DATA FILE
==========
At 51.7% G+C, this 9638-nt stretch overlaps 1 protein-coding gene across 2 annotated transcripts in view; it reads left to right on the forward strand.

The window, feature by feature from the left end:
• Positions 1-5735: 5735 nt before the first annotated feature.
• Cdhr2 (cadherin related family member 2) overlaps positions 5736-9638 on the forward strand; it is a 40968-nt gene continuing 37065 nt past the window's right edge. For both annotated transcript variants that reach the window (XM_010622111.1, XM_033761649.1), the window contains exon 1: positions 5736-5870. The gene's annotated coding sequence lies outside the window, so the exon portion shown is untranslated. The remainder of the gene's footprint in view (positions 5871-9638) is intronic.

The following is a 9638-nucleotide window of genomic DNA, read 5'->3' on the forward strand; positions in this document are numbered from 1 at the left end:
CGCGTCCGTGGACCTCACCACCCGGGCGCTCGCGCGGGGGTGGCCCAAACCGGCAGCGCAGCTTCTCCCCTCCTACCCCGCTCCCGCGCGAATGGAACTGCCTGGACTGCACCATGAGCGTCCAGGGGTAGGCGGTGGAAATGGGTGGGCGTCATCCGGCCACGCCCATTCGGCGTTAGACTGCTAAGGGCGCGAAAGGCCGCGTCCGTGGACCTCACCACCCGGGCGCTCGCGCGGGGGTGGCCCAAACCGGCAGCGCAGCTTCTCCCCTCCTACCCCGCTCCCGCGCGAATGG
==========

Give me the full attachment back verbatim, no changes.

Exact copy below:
At 51.7% G+C, this 9638-nt stretch overlaps 1 protein-coding gene across 2 annotated transcripts in view; it reads left to right on the forward strand.

The window, feature by feature from the left end:
• Positions 1-5735: 5735 nt before the first annotated feature.
• Cdhr2 (cadherin related family member 2) overlaps positions 5736-9638 on the forward strand; it is a 40968-nt gene continuing 37065 nt past the window's right edge. For both annotated transcript variants that reach the window (XM_010622111.1, XM_033761649.1), the window contains exon 1: positions 5736-5870. The gene's annotated coding sequence lies outside the window, so the exon portion shown is untranslated. The remainder of the gene's footprint in view (positions 5871-9638) is intronic.

The following is a 9638-nucleotide window of genomic DNA, read 5'->3' on the forward strand; positions in this document are numbered from 1 at the left end:
CGCGTCCGTGGACCTCACCACCCGGGCGCTCGCGCGGGGGTGGCCCAAACCGGCAGCGCAGCTTCTCCCCTCCTACCCCGCTCCCGCGCGAATGGAACTGCCTGGACTGCACCATGAGCGTCCAGGGGTAGGCGGTGGAAATGGGTGGGCGTCATCCGGCCACGCCCATTCGGCGTTAGACTGCTAAGGGCGCGAAAGGCCGCGTCCGTGGACCTCACCACCCGGGCGCTCGCGCGGGGGTGGCCCAAACCGGCAGCGCAGCTTCTCCCCTCCTACCCCGCTCCCGCGCGAATGG